Alcohol is really toxic to our brains and our memories.

You might joke with your friends about how you can't remember the details of the party the night before, but actually, those memory blackouts are a really bad sign. You've overloaded your brain with so many toxins that it's stopped being able to make memories.

Maybe you've never experienced a full scale memory blackout (some people are more prone to them than others), but you may well have found that although you spent five hours at a party you can only really recall enough of it to fit into about an hour. And it takes you a while in the morning to remember how you got home and where you put your handbag and your phone.

That's called a 'brown out'. It's the precursor to a blackout, where your memory sort of flicks on and off like a malfunctioning lightbulb.

If any of this sounds familiar then you're drinking too much,

5. You're an All-or-Nothing Person

One thing I've learned is that some people are just more prone to addiction than others, and if you're one of these people then you really need to be careful around any form of drug (or even sugar, gambling and internet shopping!)

I call this tribe the 'all-or-nothing' people, and we are brilliant. We throw ourselves into everything - love, friendship, hobbies, you name it. We are hopeless at moderating all of that good stuff. But, sadly, we're also hopeless at moderating booze.

If you were totally unable to be a 'social smoker' and ended up with a packet a day habit, if you can't eat one crisp in a bowl and leave the others, if you've never seen the point in having only one small glass of wine, then it's likely that you and booze are not a good mix.

If you've read all of that and are now thinking OMG I HAVE A DRINK PROBLEM! WHAT DO I DO? then do not panic.

You might find that you're easily able to cut down, but if not (see point 2 above) then do ditch the drink! Go alcohol free! You have nothing to lose and everything to gain.

That anxiety, sleeplessness, wine belly, increased cancer risk - gone. The lack of self esteem as you keep making and breaking rules - no longer. All that time wasted thinking about drinking - no more. You'll have more energy, more money and a better life, and you'll be able to remember all of it!

If you're still not convinced then read the diary of the ups and down of my first year sober. Here's a link to my Amazon page. You can read the first few chapters for free using the 'Look Inside' feature.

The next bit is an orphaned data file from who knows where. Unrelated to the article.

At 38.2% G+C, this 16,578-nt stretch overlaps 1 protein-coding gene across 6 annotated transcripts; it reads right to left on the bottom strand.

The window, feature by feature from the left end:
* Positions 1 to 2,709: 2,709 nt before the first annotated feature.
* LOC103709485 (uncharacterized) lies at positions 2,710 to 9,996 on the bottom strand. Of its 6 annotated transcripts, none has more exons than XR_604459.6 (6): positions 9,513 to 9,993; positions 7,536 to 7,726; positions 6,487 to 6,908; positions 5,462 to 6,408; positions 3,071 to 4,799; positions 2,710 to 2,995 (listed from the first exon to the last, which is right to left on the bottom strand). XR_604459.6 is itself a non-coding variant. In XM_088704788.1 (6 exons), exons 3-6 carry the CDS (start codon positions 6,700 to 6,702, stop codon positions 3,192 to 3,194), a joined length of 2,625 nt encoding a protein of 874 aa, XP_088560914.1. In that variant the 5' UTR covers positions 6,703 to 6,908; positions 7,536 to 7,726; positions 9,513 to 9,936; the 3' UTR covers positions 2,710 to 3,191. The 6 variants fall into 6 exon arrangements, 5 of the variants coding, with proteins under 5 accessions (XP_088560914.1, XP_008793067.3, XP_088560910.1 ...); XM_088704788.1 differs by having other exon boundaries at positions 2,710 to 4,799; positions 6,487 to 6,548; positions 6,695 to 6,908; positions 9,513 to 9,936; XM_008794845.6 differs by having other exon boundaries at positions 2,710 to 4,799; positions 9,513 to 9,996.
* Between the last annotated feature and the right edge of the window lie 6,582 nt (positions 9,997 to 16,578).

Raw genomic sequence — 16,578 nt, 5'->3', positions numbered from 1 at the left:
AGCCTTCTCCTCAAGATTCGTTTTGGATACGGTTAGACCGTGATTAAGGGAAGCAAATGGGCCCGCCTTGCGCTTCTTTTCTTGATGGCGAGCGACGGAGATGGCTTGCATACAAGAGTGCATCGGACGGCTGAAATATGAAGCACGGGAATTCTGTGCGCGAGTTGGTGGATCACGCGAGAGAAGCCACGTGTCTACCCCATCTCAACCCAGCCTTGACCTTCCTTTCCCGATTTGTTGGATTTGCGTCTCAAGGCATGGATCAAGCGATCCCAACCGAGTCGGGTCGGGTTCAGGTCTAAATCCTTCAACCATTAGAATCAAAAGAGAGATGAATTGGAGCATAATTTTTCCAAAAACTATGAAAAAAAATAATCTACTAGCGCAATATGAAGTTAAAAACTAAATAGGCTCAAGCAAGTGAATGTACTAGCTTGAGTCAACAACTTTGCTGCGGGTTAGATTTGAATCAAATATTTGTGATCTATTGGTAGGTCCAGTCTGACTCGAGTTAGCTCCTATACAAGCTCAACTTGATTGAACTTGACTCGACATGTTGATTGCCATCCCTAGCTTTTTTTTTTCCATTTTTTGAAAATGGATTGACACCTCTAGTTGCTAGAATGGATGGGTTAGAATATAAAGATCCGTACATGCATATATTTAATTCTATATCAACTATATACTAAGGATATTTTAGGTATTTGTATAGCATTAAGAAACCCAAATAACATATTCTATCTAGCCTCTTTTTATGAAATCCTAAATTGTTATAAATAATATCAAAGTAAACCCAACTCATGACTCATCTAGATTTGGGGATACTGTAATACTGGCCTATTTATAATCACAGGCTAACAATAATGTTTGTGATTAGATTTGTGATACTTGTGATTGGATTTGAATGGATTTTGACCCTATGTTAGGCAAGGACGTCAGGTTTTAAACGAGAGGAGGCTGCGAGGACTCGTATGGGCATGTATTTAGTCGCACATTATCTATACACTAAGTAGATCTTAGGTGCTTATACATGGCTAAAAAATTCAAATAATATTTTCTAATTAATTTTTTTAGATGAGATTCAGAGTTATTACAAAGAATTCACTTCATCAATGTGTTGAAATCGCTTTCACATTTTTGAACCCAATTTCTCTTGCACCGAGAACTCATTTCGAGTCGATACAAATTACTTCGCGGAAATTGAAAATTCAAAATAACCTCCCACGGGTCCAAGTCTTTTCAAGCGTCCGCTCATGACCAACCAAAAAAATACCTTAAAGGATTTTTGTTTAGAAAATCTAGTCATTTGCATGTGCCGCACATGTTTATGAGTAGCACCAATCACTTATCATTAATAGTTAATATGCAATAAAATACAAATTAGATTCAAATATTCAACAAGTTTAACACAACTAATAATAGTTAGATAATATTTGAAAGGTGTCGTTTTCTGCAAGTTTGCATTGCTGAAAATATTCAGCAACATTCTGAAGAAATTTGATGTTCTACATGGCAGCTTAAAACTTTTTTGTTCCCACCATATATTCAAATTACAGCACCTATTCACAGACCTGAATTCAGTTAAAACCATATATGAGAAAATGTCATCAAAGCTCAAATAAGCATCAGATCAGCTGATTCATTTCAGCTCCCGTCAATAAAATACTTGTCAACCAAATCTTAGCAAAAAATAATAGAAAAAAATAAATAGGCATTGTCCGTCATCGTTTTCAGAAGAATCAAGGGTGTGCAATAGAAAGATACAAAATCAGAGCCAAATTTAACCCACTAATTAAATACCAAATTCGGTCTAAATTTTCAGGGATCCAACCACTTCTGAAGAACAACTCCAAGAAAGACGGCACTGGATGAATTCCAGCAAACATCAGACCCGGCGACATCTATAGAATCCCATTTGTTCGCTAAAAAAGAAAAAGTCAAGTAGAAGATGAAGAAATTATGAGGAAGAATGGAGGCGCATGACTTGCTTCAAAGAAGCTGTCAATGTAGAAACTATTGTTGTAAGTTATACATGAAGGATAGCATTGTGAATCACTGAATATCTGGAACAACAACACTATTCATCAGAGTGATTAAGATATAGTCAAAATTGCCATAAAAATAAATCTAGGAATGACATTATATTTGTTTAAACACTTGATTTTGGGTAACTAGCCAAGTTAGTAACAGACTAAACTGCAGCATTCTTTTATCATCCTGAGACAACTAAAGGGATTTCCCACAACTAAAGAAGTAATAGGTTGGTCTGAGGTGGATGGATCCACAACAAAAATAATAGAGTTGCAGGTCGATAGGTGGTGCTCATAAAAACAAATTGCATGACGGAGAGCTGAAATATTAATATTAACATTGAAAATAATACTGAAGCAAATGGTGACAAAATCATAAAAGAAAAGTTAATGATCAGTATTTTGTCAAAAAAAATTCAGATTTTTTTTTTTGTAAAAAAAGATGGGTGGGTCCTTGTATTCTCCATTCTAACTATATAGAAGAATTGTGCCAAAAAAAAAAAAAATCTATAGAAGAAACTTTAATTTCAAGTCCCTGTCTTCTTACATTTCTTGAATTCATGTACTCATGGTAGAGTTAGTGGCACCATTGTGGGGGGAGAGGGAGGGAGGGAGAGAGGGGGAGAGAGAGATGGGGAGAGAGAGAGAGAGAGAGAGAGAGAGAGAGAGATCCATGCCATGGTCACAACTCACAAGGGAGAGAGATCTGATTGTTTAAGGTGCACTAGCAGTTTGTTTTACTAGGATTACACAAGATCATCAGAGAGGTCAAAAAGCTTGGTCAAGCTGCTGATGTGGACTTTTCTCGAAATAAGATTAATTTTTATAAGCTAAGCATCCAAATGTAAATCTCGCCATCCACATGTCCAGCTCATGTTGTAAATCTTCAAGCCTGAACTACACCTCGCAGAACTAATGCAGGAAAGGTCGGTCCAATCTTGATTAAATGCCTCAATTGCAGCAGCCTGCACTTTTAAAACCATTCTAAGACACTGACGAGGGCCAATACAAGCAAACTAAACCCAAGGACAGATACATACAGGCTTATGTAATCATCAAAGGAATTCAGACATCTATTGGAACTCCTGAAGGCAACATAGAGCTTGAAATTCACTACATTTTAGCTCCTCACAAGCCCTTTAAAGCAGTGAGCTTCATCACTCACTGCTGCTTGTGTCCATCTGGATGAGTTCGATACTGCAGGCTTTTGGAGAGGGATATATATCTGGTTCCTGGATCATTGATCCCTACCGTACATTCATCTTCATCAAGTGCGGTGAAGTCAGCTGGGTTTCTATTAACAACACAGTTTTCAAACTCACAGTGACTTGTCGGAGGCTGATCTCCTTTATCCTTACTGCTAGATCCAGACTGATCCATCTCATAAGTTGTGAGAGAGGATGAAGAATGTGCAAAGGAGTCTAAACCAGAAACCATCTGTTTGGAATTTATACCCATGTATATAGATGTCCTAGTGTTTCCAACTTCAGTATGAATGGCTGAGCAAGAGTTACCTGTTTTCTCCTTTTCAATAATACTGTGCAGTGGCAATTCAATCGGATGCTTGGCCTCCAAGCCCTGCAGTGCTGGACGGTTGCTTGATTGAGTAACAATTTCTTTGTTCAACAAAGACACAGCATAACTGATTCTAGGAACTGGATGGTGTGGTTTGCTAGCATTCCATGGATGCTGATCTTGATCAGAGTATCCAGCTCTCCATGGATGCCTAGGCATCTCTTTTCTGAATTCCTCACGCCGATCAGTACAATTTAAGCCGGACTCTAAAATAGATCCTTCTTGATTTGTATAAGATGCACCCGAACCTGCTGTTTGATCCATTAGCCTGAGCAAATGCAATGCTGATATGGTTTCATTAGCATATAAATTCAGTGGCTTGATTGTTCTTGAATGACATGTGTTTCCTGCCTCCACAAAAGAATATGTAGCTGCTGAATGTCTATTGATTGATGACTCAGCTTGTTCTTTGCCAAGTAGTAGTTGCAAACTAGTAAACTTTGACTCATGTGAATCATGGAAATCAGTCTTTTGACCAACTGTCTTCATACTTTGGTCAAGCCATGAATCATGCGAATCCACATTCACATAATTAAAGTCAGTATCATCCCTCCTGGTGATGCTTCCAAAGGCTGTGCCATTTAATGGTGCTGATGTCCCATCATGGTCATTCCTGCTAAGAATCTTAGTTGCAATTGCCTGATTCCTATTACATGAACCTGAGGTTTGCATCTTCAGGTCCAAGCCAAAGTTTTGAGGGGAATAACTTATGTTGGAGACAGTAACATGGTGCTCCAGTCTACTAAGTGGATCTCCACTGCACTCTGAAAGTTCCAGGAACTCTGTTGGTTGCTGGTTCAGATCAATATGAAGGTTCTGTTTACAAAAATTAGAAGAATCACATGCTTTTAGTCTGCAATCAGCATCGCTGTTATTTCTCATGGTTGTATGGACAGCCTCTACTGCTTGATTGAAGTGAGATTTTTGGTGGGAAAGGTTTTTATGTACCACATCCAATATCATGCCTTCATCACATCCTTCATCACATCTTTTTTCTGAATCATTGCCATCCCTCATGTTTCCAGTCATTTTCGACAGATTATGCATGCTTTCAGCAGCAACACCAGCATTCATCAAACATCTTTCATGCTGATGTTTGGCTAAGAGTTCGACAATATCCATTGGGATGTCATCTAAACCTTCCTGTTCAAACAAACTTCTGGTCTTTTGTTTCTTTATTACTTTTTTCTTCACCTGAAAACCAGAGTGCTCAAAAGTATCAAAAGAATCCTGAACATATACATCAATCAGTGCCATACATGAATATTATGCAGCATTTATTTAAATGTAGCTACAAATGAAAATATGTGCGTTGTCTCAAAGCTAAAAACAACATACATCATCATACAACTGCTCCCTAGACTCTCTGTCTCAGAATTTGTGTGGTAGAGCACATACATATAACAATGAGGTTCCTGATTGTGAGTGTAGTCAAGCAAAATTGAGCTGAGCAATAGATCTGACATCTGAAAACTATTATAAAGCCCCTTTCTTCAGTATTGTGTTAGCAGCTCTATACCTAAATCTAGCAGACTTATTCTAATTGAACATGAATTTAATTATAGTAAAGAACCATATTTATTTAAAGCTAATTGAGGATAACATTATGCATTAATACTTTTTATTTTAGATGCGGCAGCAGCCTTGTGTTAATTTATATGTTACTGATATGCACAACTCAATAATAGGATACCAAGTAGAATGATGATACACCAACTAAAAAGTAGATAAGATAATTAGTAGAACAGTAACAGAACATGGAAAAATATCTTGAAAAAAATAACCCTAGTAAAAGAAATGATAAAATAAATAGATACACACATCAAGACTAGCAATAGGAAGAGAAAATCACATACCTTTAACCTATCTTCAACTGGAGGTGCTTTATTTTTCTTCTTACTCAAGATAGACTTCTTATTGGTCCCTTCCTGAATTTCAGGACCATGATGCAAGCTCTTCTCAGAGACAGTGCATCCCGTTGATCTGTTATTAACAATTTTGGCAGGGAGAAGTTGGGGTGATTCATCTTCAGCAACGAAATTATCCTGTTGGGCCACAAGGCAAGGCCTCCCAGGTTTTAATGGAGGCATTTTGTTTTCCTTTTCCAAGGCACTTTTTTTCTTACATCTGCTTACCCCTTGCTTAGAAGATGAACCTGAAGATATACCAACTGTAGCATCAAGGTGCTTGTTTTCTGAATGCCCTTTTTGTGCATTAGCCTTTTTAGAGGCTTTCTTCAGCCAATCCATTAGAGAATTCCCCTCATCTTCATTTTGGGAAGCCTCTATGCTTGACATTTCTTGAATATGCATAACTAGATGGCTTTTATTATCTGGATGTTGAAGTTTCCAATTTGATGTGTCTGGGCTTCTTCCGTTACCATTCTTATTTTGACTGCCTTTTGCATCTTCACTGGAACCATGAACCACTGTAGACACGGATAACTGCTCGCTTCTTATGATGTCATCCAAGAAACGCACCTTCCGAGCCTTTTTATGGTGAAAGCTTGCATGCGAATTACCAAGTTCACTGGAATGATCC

Love to you all!

SM x


63 comments:

  1. It’s funny how alcohol is the one area of my life where attempting moderation never worked.
    It is a nothing. All was just too hard.

    The rest of the time I try to find the middle ground, it’s so hard! I am a go hard or go home type. Lol
    learning to relax is my path now. Lol. That’s where the joy is.

    Anne

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    1. I am exactly the same Anne! If I exercise or has to be everyday, if I eat chocolate I eat the lot!!!!!! But I suppose it’s who we are, and hey at least it makes us passionate about things, who wants to be wishy washy!!!!! ๐Ÿ˜‰xxxxx

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  2. Once again you're got you have hit the nail on the head.
    I can identify with most of these signs, in particular the one about " brownouts" as opposed to the blackouts. I can remember waking up after a night out and pretending to remember everything when in actual fact I had little recollection of what had really happened. Oh, the shame the guilt the tears and the broken promises to my extremely tolerant husband.
    I have been alcohol free for 36 days now and I love the freedom of it.
    Still nervous though....
    Has anyone tried the " beer" Krombacher alcohol free. It's exactly like the real thing, but better. It's getting me through all my social outings so far.

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    1. Haven't tried Krombacher. My AF tipple was 0% Bitburger.

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  3. Before I'd have said yes to all of your "5 signs that you're drinking too much". My sleep, weight and energy levels are now all on track but thanks to my all or nothing personality my alcohol addiction has been replaced with a sugar addiction. I am working on ditching it too - its very hard.